“We want to create the purely organic building, boldly emanating its inner laws, free of untruths or ornamentation.”—Walter Gropius.
Along with Le Corbusier, Mies van der Rohe and Frank Lloyd Wright, Walter Gropius is considered a key member of those responsible for modernism and 20th century architecture. This week, we celebrate his birthday!
Founding father and director of the Bauhaus school, Walter Gropius was born in Berlin, Germany in 1883. Architecture ran in his veins; his great-uncle was Martin Gropius, responsible for the design of the Museum of Decorative Arts in Berlin.
In 1908 after studying architecture in Munich and Berlin, Gropius joined the industrial design and architecture firm of Peter Behrens. In 1911, he joined forces with Adolf Meyer and worked on the design of the Fargus-Werk factory in Cologne. Little did he know, this building would become one of the first true examples of modern architecture.
Following this venture, war broke out and he was forced to join the Western Front. Upon his return in 1919, Gropius founded the Bauhaus School of Art to teach students a functional and theoretical approach to design.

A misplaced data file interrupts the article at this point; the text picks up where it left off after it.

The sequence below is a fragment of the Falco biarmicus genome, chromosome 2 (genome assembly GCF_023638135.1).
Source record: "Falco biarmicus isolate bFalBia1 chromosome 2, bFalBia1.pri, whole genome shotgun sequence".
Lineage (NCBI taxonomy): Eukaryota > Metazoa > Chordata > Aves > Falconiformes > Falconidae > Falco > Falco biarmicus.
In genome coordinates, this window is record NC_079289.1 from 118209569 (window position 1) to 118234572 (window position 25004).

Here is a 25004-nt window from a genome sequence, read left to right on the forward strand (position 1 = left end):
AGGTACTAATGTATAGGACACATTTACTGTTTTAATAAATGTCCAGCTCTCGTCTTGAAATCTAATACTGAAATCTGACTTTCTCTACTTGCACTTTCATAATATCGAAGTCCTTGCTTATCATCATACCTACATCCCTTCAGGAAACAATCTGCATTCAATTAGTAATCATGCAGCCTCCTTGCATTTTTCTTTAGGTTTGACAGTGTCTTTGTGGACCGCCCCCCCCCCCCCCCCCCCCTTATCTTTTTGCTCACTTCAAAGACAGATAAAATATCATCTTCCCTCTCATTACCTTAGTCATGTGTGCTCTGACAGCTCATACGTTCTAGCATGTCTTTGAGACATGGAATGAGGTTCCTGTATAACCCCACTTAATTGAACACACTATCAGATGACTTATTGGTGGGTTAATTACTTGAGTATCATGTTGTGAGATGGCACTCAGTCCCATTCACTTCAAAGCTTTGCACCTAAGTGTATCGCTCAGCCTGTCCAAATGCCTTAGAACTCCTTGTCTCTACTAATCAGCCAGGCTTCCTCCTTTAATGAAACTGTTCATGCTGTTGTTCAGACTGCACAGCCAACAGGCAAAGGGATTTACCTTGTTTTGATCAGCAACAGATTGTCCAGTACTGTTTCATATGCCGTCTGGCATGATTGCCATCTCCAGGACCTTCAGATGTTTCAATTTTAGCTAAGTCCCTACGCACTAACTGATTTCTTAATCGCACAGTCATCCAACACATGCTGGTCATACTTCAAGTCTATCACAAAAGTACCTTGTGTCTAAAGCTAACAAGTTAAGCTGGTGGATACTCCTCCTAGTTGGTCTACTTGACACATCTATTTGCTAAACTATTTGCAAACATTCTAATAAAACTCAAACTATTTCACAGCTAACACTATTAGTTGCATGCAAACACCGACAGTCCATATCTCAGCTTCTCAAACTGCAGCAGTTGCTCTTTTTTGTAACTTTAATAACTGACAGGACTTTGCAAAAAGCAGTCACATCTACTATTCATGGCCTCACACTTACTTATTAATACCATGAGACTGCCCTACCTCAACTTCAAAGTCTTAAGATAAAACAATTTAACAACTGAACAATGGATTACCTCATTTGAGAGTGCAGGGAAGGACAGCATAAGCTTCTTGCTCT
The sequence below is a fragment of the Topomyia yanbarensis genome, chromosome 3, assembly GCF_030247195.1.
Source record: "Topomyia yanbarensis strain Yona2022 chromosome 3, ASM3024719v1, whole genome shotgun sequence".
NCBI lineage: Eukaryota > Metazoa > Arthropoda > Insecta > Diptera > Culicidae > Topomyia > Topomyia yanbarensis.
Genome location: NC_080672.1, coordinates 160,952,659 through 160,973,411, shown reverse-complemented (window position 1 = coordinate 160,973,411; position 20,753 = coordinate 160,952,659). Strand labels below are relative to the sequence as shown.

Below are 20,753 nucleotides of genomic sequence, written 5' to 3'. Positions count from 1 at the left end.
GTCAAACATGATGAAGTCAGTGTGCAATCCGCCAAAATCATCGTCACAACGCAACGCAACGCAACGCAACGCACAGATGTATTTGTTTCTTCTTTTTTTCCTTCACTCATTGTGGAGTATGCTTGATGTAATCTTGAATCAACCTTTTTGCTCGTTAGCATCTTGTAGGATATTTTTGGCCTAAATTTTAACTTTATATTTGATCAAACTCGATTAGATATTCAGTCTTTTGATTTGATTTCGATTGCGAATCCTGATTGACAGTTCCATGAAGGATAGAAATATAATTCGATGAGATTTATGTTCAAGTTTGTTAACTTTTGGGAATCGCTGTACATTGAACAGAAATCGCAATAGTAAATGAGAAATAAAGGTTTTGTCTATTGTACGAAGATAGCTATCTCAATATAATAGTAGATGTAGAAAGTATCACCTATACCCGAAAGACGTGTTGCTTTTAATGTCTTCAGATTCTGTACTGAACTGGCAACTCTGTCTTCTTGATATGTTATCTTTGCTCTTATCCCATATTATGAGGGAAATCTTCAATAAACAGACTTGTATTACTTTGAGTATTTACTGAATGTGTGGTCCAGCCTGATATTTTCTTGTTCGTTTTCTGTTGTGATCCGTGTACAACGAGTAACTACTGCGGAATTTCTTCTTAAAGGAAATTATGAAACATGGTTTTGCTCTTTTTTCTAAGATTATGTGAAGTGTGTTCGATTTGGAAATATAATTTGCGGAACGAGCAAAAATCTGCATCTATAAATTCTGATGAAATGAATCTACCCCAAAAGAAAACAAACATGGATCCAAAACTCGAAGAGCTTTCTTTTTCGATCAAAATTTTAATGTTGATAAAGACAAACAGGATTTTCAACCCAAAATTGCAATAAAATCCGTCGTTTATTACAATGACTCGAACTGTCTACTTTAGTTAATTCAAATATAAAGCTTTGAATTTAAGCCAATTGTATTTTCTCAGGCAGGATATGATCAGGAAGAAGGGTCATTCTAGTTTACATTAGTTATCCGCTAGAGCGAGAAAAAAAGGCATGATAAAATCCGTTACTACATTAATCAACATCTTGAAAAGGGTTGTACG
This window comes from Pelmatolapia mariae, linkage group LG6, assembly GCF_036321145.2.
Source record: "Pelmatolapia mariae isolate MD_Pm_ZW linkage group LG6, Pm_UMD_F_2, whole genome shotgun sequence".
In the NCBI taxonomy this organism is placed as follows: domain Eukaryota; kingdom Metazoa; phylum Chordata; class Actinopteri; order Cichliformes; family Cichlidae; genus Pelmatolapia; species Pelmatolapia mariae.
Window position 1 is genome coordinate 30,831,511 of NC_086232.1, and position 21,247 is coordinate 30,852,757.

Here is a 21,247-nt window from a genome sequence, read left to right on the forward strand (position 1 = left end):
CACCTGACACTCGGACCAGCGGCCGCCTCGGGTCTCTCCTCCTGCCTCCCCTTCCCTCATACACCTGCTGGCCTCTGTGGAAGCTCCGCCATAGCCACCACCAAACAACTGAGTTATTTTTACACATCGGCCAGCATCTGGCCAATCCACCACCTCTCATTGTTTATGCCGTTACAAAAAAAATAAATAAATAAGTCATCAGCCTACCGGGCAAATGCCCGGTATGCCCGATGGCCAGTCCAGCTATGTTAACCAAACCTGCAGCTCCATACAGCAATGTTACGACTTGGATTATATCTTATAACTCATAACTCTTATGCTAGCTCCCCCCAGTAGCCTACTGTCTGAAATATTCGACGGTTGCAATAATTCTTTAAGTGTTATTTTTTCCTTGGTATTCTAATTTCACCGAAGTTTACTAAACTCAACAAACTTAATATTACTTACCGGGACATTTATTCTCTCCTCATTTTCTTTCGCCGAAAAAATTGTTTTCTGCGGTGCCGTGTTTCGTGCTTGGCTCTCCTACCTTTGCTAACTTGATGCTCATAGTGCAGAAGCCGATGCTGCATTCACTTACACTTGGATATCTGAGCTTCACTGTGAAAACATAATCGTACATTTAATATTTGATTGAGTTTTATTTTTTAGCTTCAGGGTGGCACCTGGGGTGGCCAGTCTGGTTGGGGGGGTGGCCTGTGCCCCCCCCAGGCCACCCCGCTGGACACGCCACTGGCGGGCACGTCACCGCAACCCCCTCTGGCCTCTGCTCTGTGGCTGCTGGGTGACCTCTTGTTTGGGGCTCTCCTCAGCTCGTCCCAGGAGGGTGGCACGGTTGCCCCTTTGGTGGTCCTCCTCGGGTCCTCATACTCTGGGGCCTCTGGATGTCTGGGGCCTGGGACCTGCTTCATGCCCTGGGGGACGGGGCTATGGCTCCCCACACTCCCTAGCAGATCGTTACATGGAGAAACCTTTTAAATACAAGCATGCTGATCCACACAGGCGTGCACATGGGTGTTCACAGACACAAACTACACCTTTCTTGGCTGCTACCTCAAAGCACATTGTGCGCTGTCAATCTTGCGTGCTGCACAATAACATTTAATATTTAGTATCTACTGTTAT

Despite his inability to draw, Walter Gropius' architectural designs embody and uphold the principles he taught. He was responsible for the design of many commercial and residential buildings, including his own personal residence, that rejected the heavy ornamentation from the previous architecture movement in favour of clean lines, simple shapes and a modest colour palette.
What is possibly his most famous structure is the Bauhaus School in Dessau. For Gropius, the Bauhaus School was a place were interdisciplinary arts could be explored and experimented. Despite fleeing from Germany, the school and its staff continued to promote and advocate the Bauhaus ideas and manifesto. Today, we recognise the legacy of Walter Gropius and of course, pay homage to his influence and impact on current architecture.